Ancient sundial found in Valley of Kings
|Significant find: After thousands of years the Egyptian sun dial was brought back to light [Credit: University of Basel]|
The sun dial was found in an area of stone huts that were used in the 13th century BC to house the men working at the construction of the graves. The sun dial was possibly used to measure their work hours. However, the division of the sun path into hours also played a crucial role in the so-called netherworld guides that were drawn onto the walls of the royal tombs. These guides are illustrated texts that chronologically describe the nightly progression of the sun-god through the underworld. Thus, the sun dial could also have served to further visualize this phenomenon.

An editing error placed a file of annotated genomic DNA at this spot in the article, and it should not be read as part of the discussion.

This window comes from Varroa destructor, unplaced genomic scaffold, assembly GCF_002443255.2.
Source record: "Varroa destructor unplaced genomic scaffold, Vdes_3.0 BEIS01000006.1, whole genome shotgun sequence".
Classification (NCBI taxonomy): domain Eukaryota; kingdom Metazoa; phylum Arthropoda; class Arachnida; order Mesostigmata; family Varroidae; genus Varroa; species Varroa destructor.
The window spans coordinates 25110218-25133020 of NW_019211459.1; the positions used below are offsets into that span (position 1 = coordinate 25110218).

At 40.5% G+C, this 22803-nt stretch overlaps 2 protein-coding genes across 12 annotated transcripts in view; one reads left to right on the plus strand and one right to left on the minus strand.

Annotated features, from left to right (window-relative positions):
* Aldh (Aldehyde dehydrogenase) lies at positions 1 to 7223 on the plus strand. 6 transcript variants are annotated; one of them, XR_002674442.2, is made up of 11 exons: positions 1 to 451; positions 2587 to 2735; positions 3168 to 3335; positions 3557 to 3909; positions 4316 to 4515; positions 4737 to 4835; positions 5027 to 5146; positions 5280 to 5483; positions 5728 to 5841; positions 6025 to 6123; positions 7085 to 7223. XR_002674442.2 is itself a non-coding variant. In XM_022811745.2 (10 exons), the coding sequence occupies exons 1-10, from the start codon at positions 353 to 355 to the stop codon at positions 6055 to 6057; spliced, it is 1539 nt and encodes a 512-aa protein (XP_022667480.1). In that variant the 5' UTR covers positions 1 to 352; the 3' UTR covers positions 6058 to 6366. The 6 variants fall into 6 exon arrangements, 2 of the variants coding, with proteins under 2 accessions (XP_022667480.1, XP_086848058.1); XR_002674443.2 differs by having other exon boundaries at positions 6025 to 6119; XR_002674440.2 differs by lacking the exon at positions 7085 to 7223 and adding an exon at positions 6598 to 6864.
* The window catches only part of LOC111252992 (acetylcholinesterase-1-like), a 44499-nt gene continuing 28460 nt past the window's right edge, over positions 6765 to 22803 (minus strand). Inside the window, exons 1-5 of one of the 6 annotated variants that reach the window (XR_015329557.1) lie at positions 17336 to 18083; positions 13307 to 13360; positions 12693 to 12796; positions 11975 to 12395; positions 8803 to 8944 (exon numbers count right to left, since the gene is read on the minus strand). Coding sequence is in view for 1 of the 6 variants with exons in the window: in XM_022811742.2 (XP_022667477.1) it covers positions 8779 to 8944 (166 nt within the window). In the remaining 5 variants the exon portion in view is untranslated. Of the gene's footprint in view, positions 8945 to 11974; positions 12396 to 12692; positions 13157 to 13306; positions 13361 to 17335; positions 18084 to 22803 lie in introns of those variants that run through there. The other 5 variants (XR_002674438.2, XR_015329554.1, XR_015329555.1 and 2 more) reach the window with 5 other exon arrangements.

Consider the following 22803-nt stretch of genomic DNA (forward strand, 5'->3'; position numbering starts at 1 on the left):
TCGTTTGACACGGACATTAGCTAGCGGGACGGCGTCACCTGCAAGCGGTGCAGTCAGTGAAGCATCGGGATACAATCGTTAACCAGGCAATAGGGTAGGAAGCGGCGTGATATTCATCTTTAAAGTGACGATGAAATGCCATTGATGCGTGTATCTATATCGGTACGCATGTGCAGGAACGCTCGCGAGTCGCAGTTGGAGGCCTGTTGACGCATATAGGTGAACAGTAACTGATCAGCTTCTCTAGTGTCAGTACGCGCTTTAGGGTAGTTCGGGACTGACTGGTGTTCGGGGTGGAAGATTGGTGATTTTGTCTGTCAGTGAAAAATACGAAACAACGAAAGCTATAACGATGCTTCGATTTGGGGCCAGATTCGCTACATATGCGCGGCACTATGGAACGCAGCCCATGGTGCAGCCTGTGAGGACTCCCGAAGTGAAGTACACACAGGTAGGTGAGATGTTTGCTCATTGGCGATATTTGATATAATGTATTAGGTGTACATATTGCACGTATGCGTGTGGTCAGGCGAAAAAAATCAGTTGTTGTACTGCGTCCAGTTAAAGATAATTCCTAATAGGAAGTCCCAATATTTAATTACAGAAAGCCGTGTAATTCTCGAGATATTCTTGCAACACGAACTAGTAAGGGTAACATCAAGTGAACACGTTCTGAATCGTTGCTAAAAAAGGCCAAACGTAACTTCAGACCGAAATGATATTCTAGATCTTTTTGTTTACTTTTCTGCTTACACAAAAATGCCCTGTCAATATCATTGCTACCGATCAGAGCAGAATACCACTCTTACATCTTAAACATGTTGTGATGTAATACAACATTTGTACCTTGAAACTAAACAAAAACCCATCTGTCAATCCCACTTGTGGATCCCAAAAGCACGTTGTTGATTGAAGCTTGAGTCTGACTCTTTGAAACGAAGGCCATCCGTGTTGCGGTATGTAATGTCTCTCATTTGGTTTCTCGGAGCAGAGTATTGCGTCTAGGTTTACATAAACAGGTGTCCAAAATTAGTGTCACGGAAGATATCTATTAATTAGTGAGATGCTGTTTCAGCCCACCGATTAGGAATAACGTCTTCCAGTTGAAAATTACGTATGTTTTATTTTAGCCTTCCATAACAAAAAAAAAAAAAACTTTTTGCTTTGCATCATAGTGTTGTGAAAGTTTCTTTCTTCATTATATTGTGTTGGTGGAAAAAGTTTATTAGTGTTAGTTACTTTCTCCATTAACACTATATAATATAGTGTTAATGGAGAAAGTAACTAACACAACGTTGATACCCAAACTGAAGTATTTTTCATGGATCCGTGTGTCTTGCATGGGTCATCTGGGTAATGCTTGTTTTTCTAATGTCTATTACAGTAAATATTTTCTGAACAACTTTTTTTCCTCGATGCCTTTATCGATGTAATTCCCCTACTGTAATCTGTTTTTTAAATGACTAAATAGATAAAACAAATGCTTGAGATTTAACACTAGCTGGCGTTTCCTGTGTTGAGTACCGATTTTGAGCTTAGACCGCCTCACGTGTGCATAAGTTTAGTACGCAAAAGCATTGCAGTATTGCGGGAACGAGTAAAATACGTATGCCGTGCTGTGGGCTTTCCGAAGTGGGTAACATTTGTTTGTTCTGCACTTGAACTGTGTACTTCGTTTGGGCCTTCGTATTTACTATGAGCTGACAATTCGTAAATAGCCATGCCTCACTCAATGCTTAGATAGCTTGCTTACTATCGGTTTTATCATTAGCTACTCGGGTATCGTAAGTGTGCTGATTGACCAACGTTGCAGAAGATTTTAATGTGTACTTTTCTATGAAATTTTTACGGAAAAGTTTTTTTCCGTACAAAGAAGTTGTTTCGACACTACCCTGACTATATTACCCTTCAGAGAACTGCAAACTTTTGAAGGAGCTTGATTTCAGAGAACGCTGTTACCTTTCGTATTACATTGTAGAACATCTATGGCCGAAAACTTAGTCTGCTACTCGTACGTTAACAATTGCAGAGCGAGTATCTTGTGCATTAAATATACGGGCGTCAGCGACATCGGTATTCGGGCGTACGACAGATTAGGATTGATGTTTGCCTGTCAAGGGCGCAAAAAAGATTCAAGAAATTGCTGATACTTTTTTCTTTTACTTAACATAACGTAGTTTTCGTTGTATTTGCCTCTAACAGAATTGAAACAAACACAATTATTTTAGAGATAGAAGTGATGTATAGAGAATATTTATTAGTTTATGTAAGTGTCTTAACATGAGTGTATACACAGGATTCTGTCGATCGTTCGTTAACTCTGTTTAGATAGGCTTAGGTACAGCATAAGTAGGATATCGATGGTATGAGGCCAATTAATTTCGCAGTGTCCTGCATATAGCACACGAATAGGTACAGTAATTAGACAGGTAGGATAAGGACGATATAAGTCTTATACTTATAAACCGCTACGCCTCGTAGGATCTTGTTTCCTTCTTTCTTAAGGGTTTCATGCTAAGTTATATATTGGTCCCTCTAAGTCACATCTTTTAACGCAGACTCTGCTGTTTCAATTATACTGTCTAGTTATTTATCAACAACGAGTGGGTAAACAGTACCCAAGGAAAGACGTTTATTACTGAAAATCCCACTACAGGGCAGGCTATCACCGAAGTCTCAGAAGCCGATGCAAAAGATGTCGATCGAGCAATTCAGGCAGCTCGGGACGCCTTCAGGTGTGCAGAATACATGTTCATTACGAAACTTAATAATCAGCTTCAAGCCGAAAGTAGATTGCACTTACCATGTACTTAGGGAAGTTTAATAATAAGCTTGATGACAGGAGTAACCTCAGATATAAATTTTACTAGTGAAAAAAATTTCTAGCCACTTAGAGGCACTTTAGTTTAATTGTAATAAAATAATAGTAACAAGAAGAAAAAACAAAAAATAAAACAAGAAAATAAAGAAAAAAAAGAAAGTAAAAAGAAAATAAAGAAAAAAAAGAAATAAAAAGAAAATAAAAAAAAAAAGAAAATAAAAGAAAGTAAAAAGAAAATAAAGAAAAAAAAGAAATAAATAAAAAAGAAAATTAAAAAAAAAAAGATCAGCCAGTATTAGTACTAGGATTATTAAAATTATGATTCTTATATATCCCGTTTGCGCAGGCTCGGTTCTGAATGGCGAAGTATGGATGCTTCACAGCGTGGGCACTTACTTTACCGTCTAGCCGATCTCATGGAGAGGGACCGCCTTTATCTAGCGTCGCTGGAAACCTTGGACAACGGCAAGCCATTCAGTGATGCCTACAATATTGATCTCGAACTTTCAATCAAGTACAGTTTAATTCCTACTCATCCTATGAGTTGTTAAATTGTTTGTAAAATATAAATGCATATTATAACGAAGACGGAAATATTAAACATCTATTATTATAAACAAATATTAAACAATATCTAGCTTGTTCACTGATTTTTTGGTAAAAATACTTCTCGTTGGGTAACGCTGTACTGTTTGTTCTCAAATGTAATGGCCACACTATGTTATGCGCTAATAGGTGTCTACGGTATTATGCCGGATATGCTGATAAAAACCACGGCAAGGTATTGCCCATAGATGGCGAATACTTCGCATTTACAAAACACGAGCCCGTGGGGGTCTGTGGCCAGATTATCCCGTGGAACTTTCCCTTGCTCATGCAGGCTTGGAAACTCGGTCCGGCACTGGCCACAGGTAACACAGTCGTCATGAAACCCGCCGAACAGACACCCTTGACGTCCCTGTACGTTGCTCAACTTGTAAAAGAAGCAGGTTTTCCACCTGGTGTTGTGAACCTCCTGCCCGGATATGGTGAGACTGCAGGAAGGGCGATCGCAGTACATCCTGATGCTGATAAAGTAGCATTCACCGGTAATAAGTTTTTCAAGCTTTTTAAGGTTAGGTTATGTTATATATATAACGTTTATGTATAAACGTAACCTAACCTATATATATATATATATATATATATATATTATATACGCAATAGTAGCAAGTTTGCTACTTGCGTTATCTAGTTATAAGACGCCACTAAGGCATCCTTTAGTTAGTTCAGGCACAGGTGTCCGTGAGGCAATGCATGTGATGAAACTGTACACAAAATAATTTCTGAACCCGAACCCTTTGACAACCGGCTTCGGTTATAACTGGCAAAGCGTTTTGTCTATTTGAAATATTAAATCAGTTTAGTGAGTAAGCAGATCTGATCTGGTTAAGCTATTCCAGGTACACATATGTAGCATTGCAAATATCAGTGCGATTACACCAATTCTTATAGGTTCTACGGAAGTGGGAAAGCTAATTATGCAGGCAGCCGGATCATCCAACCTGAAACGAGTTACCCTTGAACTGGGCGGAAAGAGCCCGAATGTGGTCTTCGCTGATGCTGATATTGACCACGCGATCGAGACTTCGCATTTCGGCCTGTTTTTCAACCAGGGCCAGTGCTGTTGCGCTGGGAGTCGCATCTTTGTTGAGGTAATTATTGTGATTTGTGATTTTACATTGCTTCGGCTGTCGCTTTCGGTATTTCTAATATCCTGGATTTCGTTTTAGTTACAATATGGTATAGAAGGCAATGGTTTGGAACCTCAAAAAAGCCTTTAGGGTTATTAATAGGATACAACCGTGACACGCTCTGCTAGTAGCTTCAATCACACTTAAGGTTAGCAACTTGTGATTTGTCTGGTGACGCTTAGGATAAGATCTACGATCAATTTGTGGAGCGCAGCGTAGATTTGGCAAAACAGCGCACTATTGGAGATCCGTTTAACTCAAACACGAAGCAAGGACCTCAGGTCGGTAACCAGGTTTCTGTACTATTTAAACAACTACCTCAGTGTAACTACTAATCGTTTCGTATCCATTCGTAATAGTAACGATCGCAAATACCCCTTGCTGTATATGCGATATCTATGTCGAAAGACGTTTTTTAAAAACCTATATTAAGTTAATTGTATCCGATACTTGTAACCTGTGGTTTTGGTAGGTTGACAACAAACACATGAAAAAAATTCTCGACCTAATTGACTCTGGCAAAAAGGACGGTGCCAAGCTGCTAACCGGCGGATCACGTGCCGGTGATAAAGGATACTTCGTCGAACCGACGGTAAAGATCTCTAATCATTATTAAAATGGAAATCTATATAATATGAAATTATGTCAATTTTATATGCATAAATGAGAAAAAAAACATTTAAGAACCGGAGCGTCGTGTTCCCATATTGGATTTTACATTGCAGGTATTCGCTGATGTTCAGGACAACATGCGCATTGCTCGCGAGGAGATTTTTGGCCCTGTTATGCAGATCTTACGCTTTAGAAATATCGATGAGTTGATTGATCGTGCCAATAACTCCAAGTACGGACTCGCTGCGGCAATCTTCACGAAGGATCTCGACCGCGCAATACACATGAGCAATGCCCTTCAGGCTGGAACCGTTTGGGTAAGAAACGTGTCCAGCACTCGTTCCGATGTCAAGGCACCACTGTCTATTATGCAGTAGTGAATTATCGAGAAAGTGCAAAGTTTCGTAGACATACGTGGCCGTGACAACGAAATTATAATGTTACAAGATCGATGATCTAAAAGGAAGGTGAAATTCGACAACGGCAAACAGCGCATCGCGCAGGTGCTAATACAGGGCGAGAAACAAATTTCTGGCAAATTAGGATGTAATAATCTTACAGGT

During this year’s excavation in cooperation with the Egyptian authorities and with the help of students of the University of Basel over 500 mostly fragmentary objects that had been recovered in former seasons were documented and prepared for further scientific examination. This also includes all the material of the lower strata of tomb KV 64 found in 2012. Inside the roughly 3500 year old tomb Basel researchers had discovered a sarcophagus that was holding the mummy of a woman named Nehemes-Bastet.
Source: Universität Basel [March 14, 2013]